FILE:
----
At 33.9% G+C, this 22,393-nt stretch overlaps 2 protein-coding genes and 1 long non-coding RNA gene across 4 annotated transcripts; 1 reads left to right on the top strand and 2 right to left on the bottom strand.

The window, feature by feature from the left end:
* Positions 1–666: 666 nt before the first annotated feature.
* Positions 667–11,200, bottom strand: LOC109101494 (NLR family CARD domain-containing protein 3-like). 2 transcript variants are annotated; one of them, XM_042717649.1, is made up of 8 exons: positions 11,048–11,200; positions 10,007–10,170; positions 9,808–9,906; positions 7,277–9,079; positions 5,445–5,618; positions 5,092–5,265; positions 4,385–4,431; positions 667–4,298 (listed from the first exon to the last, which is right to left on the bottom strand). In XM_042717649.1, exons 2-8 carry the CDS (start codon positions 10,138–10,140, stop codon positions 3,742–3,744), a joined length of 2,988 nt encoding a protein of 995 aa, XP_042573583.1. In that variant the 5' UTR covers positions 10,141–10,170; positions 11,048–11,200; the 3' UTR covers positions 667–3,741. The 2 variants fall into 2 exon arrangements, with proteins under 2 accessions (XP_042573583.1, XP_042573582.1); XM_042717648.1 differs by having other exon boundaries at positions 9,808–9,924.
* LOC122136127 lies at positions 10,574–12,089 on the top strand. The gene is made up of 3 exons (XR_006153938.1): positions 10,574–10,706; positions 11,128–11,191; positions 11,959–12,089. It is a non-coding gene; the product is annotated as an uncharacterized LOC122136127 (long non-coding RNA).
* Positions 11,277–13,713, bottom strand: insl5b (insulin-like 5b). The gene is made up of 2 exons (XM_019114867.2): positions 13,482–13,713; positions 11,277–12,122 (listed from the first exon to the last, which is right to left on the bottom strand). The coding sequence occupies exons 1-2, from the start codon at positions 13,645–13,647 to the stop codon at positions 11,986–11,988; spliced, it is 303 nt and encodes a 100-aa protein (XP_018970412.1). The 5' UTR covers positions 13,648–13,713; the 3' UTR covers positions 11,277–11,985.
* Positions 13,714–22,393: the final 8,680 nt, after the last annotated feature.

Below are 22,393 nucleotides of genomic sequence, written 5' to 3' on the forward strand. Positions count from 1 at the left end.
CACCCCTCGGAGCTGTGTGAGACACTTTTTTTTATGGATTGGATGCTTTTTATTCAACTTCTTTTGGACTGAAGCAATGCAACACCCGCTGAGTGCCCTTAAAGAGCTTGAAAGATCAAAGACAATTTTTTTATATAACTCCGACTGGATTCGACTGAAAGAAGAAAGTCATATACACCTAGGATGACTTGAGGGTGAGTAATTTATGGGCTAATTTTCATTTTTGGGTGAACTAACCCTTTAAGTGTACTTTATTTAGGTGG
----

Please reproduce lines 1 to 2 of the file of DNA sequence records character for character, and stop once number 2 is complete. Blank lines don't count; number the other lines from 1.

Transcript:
At 33.9% G+C, this 22,393-nt stretch overlaps 2 protein-coding genes and 1 long non-coding RNA gene across 4 annotated transcripts; 1 reads left to right on the top strand and 2 right to left on the bottom strand.

The window, feature by feature from the left end: